4. I’m going to take a slightly different direction from Izlain, and reiterate what I said on Aywren’s post:
    I don’t buy the time- or mood- wasting argument as a fault of PvP rulesets. You are more likely, imnsho, to have your time wasted by someone in an LFG/LFR than to be ganked in a decent OWPvP game. I say ‘decent’ because I’m not talking about things like Darkfall or Mortal Online, where the point of the game is hardcore PvP combat. I avoid those cesspits too. I’ve been harassed into logging off or abandoning my goals for the night, when questing or farming in WoW on a PvE server several times. Hunters who think it’s great fun to try and lure mobs onto you. People following you around trying to get you to flag by clicking on them, or spamming /spit emotes because you beat them to a node.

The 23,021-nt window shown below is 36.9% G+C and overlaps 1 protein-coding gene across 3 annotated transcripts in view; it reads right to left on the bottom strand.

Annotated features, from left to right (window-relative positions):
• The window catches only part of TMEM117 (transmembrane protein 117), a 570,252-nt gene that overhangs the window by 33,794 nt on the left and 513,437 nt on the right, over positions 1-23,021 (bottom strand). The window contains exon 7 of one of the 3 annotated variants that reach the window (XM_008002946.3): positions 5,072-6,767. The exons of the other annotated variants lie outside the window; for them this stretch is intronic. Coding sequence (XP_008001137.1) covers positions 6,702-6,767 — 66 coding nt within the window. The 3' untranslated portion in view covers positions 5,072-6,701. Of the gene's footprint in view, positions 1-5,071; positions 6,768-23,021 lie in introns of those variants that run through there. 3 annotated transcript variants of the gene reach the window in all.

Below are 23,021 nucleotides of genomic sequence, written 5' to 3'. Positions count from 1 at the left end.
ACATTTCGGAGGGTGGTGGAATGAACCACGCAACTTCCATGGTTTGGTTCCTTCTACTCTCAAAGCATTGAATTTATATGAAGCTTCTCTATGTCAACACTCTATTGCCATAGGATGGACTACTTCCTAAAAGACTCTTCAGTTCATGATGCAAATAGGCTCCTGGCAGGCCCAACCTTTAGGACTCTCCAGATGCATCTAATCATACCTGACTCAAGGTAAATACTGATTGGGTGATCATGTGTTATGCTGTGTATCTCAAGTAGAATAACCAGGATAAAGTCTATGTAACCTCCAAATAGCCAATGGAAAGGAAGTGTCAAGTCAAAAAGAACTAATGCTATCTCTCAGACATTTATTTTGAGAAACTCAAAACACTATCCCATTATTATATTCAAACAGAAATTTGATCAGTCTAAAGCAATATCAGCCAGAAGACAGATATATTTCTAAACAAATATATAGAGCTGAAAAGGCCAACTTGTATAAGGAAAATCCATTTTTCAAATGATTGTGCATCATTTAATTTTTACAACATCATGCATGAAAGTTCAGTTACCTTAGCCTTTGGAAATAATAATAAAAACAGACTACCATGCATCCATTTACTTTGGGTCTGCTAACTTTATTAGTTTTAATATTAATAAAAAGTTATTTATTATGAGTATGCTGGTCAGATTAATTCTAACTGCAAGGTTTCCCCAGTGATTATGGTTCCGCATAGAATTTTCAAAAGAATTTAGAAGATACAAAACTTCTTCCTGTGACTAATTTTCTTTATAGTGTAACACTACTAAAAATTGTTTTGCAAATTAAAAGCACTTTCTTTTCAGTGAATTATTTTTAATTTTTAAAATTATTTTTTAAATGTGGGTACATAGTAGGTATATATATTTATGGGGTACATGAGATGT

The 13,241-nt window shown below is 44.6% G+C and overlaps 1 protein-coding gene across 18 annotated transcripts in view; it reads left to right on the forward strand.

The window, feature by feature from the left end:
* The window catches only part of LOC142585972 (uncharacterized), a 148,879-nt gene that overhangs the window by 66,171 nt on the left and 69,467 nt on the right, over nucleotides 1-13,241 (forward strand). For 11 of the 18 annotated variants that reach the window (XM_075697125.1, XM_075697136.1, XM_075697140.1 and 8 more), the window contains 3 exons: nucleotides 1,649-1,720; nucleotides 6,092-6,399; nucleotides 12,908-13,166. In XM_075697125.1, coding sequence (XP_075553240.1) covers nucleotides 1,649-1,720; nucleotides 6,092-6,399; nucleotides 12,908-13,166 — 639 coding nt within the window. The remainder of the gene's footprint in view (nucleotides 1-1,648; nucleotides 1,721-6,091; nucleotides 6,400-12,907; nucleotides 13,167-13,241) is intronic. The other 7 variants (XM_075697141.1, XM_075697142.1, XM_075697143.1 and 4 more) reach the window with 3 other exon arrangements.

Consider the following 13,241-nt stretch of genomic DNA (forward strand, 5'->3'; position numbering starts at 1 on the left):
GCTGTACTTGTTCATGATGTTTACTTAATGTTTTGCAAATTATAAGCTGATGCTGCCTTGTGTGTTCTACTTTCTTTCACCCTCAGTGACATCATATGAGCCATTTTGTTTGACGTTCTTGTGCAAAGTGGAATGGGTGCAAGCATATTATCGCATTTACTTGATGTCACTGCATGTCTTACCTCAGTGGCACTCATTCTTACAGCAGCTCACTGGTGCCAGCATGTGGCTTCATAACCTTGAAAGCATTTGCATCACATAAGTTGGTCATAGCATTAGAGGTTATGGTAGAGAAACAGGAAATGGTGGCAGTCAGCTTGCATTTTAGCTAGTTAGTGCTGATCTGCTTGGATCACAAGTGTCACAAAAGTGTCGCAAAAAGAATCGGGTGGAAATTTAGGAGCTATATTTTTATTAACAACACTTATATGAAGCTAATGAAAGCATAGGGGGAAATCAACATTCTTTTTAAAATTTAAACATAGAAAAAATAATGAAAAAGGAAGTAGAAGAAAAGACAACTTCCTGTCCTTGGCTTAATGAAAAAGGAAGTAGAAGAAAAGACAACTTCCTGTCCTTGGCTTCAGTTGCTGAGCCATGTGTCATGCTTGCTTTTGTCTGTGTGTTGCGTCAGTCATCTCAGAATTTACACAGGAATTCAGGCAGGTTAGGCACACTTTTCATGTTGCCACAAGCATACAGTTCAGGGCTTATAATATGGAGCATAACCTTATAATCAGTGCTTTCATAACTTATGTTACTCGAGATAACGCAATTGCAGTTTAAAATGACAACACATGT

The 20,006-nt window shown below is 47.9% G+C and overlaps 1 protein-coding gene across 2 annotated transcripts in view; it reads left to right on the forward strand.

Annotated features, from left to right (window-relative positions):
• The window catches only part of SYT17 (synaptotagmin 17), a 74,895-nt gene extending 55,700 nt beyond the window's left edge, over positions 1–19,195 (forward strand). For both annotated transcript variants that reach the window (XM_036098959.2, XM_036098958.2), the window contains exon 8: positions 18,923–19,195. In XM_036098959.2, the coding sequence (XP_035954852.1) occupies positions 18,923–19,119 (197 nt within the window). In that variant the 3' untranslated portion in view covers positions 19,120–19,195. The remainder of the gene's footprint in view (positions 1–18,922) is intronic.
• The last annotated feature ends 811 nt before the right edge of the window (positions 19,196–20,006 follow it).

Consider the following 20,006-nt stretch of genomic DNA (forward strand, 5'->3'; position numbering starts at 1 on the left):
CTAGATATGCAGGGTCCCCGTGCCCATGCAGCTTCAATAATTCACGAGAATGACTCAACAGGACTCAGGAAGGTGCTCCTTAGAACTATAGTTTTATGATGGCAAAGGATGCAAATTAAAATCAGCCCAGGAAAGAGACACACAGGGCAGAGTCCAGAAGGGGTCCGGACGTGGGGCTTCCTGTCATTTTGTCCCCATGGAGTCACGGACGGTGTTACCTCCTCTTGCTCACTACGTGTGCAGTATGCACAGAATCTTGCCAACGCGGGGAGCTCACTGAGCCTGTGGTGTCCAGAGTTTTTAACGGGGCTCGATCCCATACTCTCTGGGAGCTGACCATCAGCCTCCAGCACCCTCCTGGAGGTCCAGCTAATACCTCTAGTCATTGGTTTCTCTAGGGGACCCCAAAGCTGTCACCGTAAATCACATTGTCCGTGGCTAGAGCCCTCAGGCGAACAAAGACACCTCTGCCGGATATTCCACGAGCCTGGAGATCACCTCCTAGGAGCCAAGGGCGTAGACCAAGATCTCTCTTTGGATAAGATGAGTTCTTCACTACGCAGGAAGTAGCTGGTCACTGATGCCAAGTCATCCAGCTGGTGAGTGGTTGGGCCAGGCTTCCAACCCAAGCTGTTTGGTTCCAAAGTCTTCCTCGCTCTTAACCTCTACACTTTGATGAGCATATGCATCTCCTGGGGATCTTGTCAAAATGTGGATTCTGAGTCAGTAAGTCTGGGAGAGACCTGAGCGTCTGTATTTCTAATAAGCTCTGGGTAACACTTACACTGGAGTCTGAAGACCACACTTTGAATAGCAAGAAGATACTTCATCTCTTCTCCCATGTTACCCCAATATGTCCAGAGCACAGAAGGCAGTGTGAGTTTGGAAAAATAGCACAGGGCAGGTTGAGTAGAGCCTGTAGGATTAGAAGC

I will grant that the addition of OWPvP does mean an increase in possible incidents that make you lose your groove. But I would contend that it’s a small increase at worst. So I come back to seanxxp’s question: is it not worth the small increase in risk to be able to play something that is currently not on offer elsewhere (except for EVE, I guess)? And I would add: what is it about PvP that makes you draw the line there? Are you already close to your tolerance limit and it is just the proverbial last straw, or is it something else?

    The counterargument I can expect is that you don’t play group content in PvE games either, for the same reasons. If that is the case, if you don’t do LFG/LFR because of the potential for having your time wasted by strangers, then all I can say is that you’re very consistent and I will have to patiently wait alongside you, for someone to make the PvE co-op-centric game that you desire. Hopefully EQNext will fill that void somewhat.